Implementing GitHub flow in Bitbucket

April 20, 2020

Why GitHub flow

GitHub flow is a lightweight, branch-based workflow that supports teams and projects where deployments are made regularly. This guide explains how and why GitHub flow works and how to implement it in Bitbucket Server with Snake CI add-on installed.

While out-dated workflows such as GitFlow offer a complicated structure with feature-, hotfix-, release-, and even specialized develop branches, GitHub Flow offers a much simpler alternative — having only feature & master branches.

The workflow consists of the following steps:

  • Push changes to branch and create a Pull Request
  • Wait for build to pass on CI servers
  • Discuss and review your code
  • Deploy it
  • Verify that the changes work and fix problems that come up
  • Merge branch into master

How to do it with Bitbucket Server

The solution to implementing the GitHub workflow on self-hosted Bitbucket Server / Data Center comes with our latest release of Snake CI — 0.3.0.

In this release, we have improved Conditional Jobs and especially only:variables section that has a new level of restrictions — required variable.

Read more about this feature in our technical docs.

Now you can have a Pipeline Job that will be executed only if one of the specified variables was passed via Environment Variables or by a user via Bitbucket UI in the New Pipeline dialog.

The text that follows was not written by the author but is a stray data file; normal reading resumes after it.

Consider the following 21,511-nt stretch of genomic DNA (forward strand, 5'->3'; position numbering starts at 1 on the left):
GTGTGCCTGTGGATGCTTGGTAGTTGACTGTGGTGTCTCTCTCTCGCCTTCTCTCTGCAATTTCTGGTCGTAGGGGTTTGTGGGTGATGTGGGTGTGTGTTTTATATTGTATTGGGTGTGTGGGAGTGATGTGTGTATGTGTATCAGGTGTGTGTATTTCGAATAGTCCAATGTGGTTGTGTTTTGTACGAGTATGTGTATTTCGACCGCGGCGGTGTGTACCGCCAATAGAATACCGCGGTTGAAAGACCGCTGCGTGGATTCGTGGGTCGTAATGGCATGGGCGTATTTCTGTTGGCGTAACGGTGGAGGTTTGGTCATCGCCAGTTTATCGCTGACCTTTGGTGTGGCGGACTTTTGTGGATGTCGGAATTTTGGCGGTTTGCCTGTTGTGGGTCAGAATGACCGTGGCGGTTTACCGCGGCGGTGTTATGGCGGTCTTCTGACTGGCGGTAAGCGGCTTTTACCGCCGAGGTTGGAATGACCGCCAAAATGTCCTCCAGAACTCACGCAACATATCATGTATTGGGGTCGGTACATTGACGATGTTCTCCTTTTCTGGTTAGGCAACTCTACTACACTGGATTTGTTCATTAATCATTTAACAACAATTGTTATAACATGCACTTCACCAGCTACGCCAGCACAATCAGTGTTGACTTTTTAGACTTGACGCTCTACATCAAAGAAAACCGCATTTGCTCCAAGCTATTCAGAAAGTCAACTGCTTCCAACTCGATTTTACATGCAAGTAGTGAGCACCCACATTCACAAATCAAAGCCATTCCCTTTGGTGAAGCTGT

Let’s go through the steps.

Step 1: Preparation

Create a simple repository & push a simple snake-ci.yaml config with the following contents:

image: alpine

stages:
  - build
  - test
  - deploy

build code:
  stage: build
  commands:
    - echo Building the code...

test code:
  stage: test
  commands:
    - echo Running unit tests...

deploy code:
  stage: deploy
  only:
    variables:
      - "$DEPLOY"
  commands:
    - echo Deploying the package to ${DEPLOY} environment

Here in the example, we print messages instead of building/testing/deploying code to keep it as simple as possible.

Step 2: Make the changes

Create a branch, add some commits, and push it to the Bitbucket repository.

Take a look at the git push's response because it contains a lot of useful links such as:
  • Link for creating the Pull Request
  • Link on the Pipeline caused by your git push

Step 3: Create a Pull Request

Create a Pull Request from the feature branch into the master branch. Discuss and review your code.

Notice that you are not able to merge your changes into the master branch if the pipeline has failed.

Step 4: Deploy it

Deploy your changes by specifying the target environment in the New Pipeline dialog and put identifier of the target environment into the DEPLOY variable.

For example, it could be production, staging, or even some unique identifier or your target cluster.

screenshot

If your branch causes issues, you can roll it back by deploying the existing master into the production environment.

Step 5: Merge it

Now when you deployed your feature branch into the target environment, and the changes have been verified, it’s time to merge your code back to master by clicking Merge button on the Pull Request page, and jump on the next task.

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